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Seeking advice for ECM/PCM on my new to me 2006 Magnum RT AWD

2359 Views 32 Replies 7 Participants Last post by  Magnum_guy
I just picked up a 2006 Magnum R/T with the same issue. Really surprised this is so hard to figure out given the age of these cars, frequency of the issue, and the fact that there is a forum community out there. ( If there was a definitive post on this / FAQ etc I missed it)

I am planning on trying to get a 2007 PCM/ECM core i purchased to get reworked for my 2006. Some say this wont work but I don't see why it would not work....Seems like they changed the design for the PCM without changing the rest of the car..... and I'm guessing it was due to all the trouble they were experiencing since the car was not redesigned until 2008.

From what I have read I think Solo in FL might be a good place to try for a refurb.

Solo PCMS PCM ECM ECU Engine Auto Computers
Solo PCMS is a provider of PCM, ECM, ECU, and Engine Auto Computers

Unless I learn something else that's where I plan to go with mine next week after the holiday.

Any advice on if Solo is the right reburbish place? Also wondering if there is any way for we to configure this my self or go to an independent shop to have that done. Seems like a real scam that these are locked to the vin with no way to do it your self on a car that is more than 15 years old with an active hobby community,

If there is a good definitive thread on stalling / cutting out while driving on the highway etc please point me there. I have an OBD2 code reader and its pointing to lost communications so I think this is the proper next step...
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My understanding is that 06 and 07 are very much the same. The electrical systems did change significantly in 2008.

The most common reason for the stalling was a defective throttle body, if memory serves.

As IC notes, take the time to figure out what is actually wrong. Everyone wants to blame the computer, when that's rarely - if ever - the actual cause of a problem.

Whether it's the old Lean Burn system, or today's ultra-sophisticated engine and body control management, you will never be able to fix a problem until you figure out what's actually wrong.
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Just those 4 faults. I'm using a bluedriver OBD2 reader I got off of amazon. Pretty slick unit but I'm still figuring it out. I think I can monitor traffic there if I knew what signals were of interest and what they should be reporting.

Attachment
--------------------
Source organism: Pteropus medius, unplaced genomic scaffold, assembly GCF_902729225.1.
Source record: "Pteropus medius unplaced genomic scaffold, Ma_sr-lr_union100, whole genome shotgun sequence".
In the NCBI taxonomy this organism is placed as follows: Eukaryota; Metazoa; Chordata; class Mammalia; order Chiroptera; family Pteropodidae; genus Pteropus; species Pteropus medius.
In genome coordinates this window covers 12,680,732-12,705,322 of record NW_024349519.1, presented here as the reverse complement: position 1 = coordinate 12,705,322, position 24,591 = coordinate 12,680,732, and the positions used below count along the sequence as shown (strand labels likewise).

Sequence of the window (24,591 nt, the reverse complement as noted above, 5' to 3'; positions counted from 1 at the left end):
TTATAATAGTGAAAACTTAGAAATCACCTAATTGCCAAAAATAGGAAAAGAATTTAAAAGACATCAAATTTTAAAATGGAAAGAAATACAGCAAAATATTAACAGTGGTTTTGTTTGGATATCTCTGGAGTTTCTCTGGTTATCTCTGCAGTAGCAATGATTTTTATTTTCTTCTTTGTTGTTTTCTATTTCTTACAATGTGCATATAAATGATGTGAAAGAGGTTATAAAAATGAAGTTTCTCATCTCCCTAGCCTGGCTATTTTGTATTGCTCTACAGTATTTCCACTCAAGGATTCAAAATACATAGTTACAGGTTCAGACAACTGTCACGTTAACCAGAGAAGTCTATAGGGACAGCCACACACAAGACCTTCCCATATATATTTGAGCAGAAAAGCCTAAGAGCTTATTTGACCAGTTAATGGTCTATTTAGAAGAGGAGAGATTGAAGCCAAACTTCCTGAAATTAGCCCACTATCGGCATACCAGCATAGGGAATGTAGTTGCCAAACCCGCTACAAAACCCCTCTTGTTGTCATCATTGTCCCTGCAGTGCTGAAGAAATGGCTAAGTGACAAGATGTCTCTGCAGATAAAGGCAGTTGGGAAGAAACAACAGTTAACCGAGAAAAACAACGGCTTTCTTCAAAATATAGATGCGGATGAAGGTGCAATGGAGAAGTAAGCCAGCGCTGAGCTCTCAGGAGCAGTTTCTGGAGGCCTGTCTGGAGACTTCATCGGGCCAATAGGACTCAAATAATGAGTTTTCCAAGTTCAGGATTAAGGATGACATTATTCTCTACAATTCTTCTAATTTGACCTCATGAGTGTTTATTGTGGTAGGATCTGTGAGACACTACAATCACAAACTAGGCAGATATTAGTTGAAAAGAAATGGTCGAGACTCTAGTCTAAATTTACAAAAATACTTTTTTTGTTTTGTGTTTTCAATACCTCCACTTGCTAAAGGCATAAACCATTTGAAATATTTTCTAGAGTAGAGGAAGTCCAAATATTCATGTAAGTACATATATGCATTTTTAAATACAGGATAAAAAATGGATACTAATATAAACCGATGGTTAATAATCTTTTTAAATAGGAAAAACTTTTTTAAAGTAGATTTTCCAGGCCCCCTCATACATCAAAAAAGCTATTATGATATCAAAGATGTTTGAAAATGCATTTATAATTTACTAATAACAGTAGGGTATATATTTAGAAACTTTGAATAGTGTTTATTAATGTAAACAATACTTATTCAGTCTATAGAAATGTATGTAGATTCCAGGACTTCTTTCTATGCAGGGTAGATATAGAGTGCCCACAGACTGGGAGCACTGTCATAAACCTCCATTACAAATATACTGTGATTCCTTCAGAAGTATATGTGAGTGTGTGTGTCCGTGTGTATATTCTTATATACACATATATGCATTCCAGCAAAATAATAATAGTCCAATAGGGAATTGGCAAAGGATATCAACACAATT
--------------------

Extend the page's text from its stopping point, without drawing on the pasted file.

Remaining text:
This is a new car to me but I know the ECM/PCM is not populated for the transmission control port. These AWD Magnum cars ran a Mercedes 4matic transmission /transfer case with their own control unit as I understand it.
Magna-Steyr transfer case was used through 2008, then the Borg Warner 44-40, which is still in use today.

Chrysler A580 uses a stand-alone TCU. No idea why people still think this is a Mercedes transmission, probably the same people who think the cars were simply re-skinned E Class sedans.
The NAG1 was originally a Daimler-Benz design. Chrysler bought the rights to it and built it at Kokomo. By that time it was a 14 year-old transmission. It was a robust, old-school 5-speed that could handle the torque of the Hemi.
It had that very thorough & expensive German engineering. Parts were pricy, but durable.
Change the fluid (ATF+4).
The Mercedes 5-spd autos were based on the ZF 5HP30, which was used in a lot of European vehicles at the time. Mercedes added the 2-spd reverse. By the time Chrysler got ahold of it, the overall design was closer to the original 5HP (we could probably refer to it as a "5HP80"), with plenty of durability enhancements that allowed it to hold up under the 6.1 and 6.4 SRT models through 2014, and all Charger Pursuit models through 2020. It was an excellent transmission.
I think many including myself misread Car and Driver
"The system dealing out the power in the Magnum is similar to the latest 4MATIC system available in most Mercedes sedans and wagons. A transfer case near the passenger's footwell next to the transmission sends 38 percent of the power to the front wheels and the remaining 62 percent to the rear. Unlike many active all-wheel-drive systems that can send power back and forth depending on the need, the Dodge doesn't vary the torque split in the driveline. But it does employ traction control at both ends to limit wheelspin."

The transmission is a common design with Mercedes but not a common P/N Right? If that is true do you know what is different other than SW? ( IE Bellhousing etc)

Was the Magna-Steyr transfer case derived from the Jeep technology?

PS-Thanks for setting me straight. I am new to these cars and still learning a lot.
C&D was one of the media outlets that claimed the original LX was based on E-Class bones. Unfortunately, they still do, as does Mopar Action. Both rags should definitely know better. I would search for the Burke Brown interview here on Allpar, to learn more about the design of the LX, and the decision to "synergize" certain parts assemblies with/from Mercedes. I believe he covered - at some level of detail - the development of the A580 transmission and MS140 transfer case. For sure, the MS140 was replaced with the BW44-40 after 2008. The A580 went out of production in August of 2018 at Kokomo 2, and the remaining inventory was used in the Charger Pursuit models through 2020.
I have no direct knowledge as to all of the changes Chrysler made to the A580 over the years. Some of the wearable items (seals, gaskets, etc) were shared with the 722.6, but also cross-reference to the 5HP. Obviously, Chrysler re-engineered the assembly to the extent that it required ATF+4, which is not something the Mercedes or ZF assemblies called for. The devil is in the details, there.
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